Once a week, Barrie Schwortz digs into the computer data that describe who is using his Web site dedicated to news, photographs and scientific papers about the Shroud of Turin.
The report doesn’t give names, but does show where people work. Scrolling through the “dot.edu” addresses yields scores of hits from Harvard, Princeton, Stanford, Yale and numerous other campuses. Some codes in the “dot.gov” listings are tougher to decipher. Nevertheless, a trained eye can spot the Los Alamos National Labs, the Lawrence Livermore National Labs, the National Science Foundation and other research centers.
And out in cyberspace, there are clusters of NASA folks who are still curious about that 14-foot herringbone sheet at the Cathedral of Turin. This, despite the 1988 carbon-14 work that indicated it was woven between 1260 and 1390.
“Carbon dating is like the Holy Grail of science for a lot of people,” said Schwortz, the official photographer for the 1978 Shroud of Turin Research Project. “But if the carbon dating had really proven, definitively, that the shroud was fake, nobody would be hitting my site except religious fanatics. The fact is, there are fascinating unanswered questions that keep pulling hard-core scientists back to that piece of cloth.”
Meanwhile, many Christians sincerely believe this is the burial cloth of Jesus, and cite historic and scientific reasons for doing so, as well as the testimonies of faith and church tradition. The shroud will be displayed between Aug. 12 and Oct. 22, the fifth public exhibition since 1898.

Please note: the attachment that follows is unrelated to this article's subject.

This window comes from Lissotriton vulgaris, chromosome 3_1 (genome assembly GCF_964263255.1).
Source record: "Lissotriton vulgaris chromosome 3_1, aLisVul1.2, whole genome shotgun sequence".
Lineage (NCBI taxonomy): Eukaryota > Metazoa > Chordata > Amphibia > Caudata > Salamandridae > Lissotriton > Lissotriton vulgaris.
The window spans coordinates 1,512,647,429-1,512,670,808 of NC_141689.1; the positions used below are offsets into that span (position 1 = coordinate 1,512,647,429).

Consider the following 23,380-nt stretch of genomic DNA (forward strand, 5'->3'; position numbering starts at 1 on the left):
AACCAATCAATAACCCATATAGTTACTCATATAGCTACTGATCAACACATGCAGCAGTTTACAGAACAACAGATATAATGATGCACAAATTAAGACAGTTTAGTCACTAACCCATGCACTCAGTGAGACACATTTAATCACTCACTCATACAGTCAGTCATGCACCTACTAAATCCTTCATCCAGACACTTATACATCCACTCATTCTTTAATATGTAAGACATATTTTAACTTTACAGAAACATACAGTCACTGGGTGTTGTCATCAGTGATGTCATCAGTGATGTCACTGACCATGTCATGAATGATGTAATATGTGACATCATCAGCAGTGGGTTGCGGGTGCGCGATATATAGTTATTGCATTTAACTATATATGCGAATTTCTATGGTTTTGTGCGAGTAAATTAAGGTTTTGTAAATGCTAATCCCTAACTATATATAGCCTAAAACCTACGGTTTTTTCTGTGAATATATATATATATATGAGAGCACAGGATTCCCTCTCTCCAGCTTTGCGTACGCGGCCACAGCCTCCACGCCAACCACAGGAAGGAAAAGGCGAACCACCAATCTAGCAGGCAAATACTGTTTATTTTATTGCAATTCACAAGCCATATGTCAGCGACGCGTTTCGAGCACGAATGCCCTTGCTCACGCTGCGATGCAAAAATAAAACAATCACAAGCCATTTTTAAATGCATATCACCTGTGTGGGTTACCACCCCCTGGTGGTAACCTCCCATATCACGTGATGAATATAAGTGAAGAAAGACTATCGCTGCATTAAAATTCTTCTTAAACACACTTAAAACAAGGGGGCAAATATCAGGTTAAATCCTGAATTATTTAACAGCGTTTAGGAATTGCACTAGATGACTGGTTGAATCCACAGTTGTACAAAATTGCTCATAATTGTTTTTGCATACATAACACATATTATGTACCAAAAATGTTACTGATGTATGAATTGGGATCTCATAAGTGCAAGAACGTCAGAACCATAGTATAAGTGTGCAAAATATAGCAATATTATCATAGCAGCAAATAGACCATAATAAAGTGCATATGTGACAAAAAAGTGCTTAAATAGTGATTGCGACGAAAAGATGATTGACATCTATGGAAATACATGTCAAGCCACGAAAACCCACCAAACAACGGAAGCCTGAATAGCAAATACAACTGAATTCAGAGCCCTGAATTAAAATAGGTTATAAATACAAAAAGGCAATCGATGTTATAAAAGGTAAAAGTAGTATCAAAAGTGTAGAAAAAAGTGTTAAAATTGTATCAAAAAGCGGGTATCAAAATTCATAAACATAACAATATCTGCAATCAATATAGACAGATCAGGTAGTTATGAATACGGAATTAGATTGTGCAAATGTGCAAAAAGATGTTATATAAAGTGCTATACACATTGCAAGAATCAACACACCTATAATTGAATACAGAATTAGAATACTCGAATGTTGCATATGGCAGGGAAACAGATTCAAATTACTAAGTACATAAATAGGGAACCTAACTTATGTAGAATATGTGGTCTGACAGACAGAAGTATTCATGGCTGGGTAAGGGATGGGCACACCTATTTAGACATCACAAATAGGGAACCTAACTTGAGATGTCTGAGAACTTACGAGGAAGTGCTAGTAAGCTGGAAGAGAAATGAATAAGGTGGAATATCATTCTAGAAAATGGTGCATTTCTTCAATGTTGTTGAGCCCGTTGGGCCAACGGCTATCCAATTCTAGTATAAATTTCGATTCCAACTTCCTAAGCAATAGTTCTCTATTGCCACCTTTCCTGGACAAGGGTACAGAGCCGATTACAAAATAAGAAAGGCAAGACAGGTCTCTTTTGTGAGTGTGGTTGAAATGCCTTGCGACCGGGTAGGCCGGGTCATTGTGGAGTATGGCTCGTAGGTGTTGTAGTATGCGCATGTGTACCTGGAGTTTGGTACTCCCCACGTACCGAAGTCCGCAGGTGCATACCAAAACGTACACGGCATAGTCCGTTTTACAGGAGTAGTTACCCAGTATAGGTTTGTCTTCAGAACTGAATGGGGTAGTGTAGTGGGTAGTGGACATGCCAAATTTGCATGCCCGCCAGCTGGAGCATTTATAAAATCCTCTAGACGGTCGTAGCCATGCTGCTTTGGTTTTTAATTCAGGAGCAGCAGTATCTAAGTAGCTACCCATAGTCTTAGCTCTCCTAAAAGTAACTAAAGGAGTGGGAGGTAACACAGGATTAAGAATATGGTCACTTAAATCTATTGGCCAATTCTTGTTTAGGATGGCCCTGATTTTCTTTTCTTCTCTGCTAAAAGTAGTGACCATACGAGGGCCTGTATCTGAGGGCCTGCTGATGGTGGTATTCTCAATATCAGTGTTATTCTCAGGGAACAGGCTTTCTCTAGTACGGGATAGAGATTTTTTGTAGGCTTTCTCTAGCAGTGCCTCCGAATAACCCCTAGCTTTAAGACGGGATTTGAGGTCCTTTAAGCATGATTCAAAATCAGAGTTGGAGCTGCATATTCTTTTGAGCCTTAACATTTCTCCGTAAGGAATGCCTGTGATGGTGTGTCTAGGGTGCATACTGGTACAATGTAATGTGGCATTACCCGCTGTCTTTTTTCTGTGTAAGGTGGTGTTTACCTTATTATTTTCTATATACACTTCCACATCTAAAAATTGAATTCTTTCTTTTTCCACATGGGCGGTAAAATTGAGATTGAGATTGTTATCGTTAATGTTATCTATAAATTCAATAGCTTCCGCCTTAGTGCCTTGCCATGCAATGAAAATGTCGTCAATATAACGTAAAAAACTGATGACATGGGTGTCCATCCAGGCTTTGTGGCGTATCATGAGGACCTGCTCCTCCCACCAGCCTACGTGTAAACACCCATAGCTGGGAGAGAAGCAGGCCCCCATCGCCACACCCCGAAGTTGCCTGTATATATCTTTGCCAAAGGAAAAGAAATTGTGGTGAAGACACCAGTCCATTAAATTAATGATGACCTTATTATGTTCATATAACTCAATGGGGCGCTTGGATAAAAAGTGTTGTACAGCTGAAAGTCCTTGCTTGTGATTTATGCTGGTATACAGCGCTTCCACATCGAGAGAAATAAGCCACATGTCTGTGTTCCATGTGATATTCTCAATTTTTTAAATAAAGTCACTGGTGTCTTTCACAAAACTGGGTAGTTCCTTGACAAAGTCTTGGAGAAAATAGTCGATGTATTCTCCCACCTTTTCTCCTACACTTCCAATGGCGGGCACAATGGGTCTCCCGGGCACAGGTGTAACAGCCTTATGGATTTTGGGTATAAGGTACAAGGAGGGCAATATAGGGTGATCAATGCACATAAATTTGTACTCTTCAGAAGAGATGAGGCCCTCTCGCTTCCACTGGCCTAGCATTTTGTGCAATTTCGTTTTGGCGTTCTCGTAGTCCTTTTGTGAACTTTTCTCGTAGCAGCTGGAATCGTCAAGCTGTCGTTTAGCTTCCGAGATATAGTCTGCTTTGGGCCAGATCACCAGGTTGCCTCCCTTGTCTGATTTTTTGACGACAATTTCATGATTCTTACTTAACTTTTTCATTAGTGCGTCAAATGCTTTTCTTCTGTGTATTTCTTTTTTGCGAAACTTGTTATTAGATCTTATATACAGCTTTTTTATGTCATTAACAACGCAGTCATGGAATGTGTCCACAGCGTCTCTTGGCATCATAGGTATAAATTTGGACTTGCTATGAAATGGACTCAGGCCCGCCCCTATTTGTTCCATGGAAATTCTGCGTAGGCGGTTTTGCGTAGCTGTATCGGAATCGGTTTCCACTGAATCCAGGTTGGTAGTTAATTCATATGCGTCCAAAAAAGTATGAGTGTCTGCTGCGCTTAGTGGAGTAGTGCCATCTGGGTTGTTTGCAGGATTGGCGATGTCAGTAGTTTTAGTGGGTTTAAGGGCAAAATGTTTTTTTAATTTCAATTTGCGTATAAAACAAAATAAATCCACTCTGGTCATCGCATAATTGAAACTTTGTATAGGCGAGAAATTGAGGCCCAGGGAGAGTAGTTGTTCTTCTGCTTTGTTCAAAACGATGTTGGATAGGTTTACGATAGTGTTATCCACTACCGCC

The problem is that each shroud study seems to raise new questions, while providing few rock-solid answers. In 1898, Secondo Pia discovered the image is a photographic negative and, in 1976, Colorado researchers proved that it contains three-dimensional data. The image contains scores of technical details about crucifixion that had been lost for centuries, only to be discovered by modern archaeologists and pathologists. All but a few researchers have concluded that its ghostly image of a whipped and crucified man consists of lightly scorched fibers, not pigments.
Meanwhile, critics kept suggesting ways that the shroud could have been created. Other teams of researchers tested each theory, and found them lacking. As a researcher at Los Alamos once told me: “We’ve tested every method we can think of and none of them work. … It seems like we have proven that the shroud doesn’t exist. The only problem is that it does.”
By 1995, Schwortz said he was sickened to realize that the only place Americans could read about the Shroud of Turin was in supermarket checkout lines. Tabloid headlines screamed that Leonardo da Vinci had invented photography to produce the image, or aliens did it, or that scientists were poised to use DNA from blood samples to clone Jesus.
But behind the scenes, research was proceeding — work that is chronicled in a growing number of Web sites. There has been new work in Israel focusing on plant pollens that could help scientists trace the shroud’s history, on characteristics of the cloth samples that may have skewed the carbon-dating process and on fascinating similarities between the shroud and the Sudarium Christi (Face Cloth of Christ) in the Cathedral of Oviedo, Spain.
The upcoming exhibit may inspire renewed media coverage and, thus, public interest, said Schwortz.
“At this point,” he said, “I think that there is more evidence indicating that the cloth is authentic than there is that it’s a fake. I say that, and I’m a Jew, so it’s hard for people to accuse me of Christian bias. But there are so many questions to be answered and some that may never be answered. That’s what this is all about — big, big questions.”